Acne on the Butt

Like on any other region of the body, acne can appear on your butts too. This part of the body is often most neglected and exposed to infections.

Why Do You Get Butt Pimples?

The basic reason behind pimple formation remains the same, whether it is a face pimple or a butt pimple.

Over active sebaceous glands (producing oily secretions called sebum) and sweat glands predispose to pimple formation.

The pores of the ducts draining them sometimes get blocked. This may be due to:

  • Too much of oily secretions
  • Moisture getting trapped in the area
  • Poor ventilation in the groin
  • Presence of accumulated dead skin and tissue debris, which mechanically blocks the pores
  • Ingrown hair
  • Clothes which are less absorptive and cause friction

Once the oil duct gets blocked, sebum along with dead cells and tissue debris starts getting deposited it in. This looks like black head, which grows to form a pimple.

Hormonal Factors Behind These Acne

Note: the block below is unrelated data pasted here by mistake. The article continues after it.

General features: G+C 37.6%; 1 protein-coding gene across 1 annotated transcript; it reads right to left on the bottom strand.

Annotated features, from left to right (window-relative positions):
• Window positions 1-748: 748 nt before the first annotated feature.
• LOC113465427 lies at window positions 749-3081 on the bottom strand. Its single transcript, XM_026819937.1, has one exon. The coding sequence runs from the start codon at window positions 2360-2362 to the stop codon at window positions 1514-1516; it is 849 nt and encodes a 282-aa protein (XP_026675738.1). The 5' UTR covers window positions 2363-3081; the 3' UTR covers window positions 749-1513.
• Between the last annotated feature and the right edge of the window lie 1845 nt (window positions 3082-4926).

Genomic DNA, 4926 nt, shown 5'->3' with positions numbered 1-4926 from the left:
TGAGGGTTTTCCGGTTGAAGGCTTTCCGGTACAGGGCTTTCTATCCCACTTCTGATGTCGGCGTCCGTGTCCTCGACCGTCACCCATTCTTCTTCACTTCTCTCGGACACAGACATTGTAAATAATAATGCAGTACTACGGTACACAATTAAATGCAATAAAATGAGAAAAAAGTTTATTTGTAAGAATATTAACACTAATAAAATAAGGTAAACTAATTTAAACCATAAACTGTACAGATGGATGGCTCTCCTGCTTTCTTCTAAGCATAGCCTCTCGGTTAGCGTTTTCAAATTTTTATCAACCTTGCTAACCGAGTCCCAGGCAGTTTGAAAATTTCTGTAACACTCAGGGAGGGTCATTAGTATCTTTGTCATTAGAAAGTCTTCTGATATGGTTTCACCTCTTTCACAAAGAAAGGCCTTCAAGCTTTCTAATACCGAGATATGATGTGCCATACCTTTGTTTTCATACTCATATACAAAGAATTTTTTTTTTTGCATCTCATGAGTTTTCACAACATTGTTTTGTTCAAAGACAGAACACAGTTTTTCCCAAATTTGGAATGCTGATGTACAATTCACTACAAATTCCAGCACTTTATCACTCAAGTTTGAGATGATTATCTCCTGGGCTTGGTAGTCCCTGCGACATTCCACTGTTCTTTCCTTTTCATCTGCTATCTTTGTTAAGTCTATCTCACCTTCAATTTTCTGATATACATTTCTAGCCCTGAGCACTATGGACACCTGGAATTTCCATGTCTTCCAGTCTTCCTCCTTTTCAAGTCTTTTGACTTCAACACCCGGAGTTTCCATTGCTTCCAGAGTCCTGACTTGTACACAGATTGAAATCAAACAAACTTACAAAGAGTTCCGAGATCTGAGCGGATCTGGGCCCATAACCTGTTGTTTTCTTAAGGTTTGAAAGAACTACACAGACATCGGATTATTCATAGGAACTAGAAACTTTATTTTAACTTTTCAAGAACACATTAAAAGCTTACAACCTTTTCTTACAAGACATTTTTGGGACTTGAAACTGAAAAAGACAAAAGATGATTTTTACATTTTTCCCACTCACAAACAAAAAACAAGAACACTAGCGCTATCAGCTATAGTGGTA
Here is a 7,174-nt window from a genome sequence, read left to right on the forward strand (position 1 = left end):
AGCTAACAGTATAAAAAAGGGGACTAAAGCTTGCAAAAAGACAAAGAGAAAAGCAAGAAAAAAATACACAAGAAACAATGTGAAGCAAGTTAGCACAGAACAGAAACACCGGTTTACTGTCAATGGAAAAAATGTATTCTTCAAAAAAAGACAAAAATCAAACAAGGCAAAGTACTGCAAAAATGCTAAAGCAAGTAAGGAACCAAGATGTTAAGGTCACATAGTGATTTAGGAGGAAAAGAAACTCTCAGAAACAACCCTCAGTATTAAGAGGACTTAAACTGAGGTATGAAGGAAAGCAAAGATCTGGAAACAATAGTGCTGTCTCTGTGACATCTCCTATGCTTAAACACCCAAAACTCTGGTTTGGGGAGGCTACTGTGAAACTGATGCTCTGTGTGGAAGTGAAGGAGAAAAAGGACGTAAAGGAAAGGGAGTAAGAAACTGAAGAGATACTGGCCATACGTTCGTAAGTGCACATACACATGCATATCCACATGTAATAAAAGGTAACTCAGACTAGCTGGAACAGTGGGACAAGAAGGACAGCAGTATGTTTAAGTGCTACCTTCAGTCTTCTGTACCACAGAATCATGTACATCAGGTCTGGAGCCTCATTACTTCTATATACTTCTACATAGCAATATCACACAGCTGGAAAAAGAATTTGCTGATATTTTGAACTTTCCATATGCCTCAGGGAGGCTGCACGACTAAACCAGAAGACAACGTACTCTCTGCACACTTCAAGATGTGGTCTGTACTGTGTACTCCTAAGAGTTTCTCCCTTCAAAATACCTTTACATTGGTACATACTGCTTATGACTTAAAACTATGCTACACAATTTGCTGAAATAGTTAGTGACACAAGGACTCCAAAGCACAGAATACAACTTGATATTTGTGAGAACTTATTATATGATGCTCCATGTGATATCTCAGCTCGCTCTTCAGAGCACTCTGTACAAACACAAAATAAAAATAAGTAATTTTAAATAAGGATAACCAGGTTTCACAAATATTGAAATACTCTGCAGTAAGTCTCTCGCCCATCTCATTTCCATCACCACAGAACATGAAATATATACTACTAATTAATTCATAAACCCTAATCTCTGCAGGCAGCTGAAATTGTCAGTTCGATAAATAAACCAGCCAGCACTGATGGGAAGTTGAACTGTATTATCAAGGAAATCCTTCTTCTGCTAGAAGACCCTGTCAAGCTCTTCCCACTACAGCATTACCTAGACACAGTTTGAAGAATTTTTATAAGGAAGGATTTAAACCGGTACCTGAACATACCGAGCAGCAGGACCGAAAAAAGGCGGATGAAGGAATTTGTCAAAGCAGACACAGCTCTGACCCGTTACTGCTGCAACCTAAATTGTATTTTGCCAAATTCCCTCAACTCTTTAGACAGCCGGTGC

Increased levels of androgens (male hormones) is found to be associated with butt pimples. These hormones, like testosterone, stimulates the gland to produce and secrete more sebum.

Pimples are therefore sometimes attributed to disturbed hormonal milieu or hormonal imbalances.

Take Care,

Buddy M.D.

Medical Advice (Q&As) on “Pimples on the Buttocks

  1. Mystery

    I have small zit like bumps around my butt cheeks, and they don’t hurt unless I pop them.

    I have popped a few and they are getting smaller but I keep getting other ones. I don’t know what they are.


    I have a pimple with pus. It appear when I have my mensuration cycle. It’s happening from 2 months and they’re yellow from inside, disgusting substance which spoils my pants. It is on my right hip. Please suggest me something. Is it a bad thing, really miserable? It hurts! Please tell me.

    1. Buddy M.D. Post author

      Looks like the pimple on your butt got infected.

      Pimples on this location are prone to get infected. This is so because the area is exposed to plenty of bacteria. Also, while sitting down, we traumatize the pimple.

      Sometimes, when we squeeze or try to pop the pimple, bacteria gets into it from our hands and the pimple gets infected. Only infected pimples are painful and have pus in them.

      Read above why pimples occur here.

      You need to keep the area clean. Start applying a topical antibiotic, like mupirocin, over the pimple twice a day for a week.

      Try warm compresses over the pimple once a day. Drain the pus which is coming out easily from it with a clean cotton ball. This will relieve pain.

      Read more about ggetting rid of butt pimples.

  3. Anonymous